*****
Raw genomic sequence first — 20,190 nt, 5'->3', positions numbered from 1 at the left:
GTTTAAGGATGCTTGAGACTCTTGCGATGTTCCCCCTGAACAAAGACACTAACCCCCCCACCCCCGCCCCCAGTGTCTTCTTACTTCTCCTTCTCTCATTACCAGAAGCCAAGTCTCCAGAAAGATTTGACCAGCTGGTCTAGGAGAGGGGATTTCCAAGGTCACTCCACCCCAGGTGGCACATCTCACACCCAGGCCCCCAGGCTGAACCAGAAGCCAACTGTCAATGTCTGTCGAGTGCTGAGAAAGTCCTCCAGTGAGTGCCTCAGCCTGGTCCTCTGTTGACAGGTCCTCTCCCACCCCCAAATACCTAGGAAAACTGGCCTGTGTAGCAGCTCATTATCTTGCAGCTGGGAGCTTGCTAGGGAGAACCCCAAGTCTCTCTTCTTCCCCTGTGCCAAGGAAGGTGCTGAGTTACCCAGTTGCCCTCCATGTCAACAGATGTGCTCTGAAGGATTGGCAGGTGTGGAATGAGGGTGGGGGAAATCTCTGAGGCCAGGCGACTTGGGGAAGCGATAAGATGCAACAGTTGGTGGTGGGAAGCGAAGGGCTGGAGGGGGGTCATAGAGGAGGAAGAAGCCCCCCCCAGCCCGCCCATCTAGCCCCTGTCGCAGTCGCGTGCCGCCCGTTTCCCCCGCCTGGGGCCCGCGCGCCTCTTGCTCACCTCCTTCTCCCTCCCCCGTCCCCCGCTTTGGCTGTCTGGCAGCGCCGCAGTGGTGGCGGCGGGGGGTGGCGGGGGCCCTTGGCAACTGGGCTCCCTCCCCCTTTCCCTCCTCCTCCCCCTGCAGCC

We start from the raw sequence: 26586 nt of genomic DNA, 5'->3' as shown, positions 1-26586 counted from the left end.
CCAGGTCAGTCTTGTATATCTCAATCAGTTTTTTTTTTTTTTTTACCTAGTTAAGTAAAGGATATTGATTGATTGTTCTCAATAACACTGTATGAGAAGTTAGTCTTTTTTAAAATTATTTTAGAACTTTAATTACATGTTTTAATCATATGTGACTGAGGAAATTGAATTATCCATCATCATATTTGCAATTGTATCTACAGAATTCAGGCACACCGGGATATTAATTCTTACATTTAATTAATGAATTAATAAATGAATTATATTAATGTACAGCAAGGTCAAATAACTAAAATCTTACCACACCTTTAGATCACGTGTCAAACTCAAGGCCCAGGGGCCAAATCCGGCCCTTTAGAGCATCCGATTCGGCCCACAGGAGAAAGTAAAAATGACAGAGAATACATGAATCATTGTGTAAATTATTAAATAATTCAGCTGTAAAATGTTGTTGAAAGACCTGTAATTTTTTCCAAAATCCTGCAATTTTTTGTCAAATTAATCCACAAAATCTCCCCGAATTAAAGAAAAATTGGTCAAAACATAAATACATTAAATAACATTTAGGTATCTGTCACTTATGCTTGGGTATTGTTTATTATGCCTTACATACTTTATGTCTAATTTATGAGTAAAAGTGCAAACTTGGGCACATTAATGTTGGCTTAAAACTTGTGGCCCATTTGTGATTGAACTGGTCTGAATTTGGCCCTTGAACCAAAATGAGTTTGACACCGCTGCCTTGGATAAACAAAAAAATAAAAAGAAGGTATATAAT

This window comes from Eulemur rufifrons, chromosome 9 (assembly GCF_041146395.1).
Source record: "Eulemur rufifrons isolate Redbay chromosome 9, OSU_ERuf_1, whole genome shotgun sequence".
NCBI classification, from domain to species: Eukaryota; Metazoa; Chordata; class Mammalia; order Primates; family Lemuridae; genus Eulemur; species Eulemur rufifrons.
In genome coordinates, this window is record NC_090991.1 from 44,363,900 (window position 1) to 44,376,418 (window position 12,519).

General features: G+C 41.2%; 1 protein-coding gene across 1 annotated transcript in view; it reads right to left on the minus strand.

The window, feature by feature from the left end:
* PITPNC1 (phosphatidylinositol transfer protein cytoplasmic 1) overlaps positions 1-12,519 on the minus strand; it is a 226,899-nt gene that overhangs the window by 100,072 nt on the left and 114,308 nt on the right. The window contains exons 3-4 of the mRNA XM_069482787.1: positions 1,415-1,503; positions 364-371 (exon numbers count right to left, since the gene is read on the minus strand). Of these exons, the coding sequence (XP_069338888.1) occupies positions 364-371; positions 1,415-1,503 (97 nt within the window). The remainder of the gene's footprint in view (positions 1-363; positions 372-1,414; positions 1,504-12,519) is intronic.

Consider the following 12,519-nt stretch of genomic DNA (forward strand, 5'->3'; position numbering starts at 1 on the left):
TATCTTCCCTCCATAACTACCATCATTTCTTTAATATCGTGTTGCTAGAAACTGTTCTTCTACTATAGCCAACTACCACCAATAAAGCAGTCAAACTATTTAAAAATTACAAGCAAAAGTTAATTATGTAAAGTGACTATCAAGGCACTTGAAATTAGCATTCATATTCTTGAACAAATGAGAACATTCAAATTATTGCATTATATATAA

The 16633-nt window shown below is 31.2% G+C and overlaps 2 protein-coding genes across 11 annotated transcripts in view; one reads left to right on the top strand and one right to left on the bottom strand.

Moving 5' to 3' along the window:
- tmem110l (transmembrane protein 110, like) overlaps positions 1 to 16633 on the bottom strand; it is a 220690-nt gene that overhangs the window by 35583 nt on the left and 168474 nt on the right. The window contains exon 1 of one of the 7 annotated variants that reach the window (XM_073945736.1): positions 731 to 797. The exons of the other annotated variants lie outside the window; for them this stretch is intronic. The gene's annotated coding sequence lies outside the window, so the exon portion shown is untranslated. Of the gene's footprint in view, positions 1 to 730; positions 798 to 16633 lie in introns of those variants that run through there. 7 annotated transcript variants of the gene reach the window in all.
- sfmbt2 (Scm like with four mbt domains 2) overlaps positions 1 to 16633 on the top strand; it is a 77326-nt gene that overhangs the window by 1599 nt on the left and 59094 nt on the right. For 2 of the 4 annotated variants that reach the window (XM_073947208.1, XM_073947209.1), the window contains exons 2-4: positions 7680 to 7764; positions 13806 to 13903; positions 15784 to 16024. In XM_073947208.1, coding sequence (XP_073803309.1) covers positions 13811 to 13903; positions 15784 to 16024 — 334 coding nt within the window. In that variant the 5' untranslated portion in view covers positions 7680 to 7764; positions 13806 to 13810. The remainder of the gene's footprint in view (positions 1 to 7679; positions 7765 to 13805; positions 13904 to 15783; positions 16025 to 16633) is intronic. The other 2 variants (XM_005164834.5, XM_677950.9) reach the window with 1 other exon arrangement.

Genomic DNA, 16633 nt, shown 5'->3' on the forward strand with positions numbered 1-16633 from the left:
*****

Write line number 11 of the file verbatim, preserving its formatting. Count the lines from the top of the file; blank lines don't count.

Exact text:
* PITPNC1 (phosphatidylinositol transfer protein cytoplasmic 1) overlaps positions 1-12,519 on the minus strand; it is a 226,899-nt gene that overhangs the window by 100,072 nt on the left and 114,308 nt on the right. The window contains exons 3-4 of the mRNA XM_069482787.1: positions 1,415-1,503; positions 364-371 (exon numbers count right to left, since the gene is read on the minus strand). Of these exons, the coding sequence (XP_069338888.1) occupies positions 364-371; positions 1,415-1,503 (97 nt within the window). The remainder of the gene's footprint in view (positions 1-363; positions 372-1,414; positions 1,504-12,519) is intronic.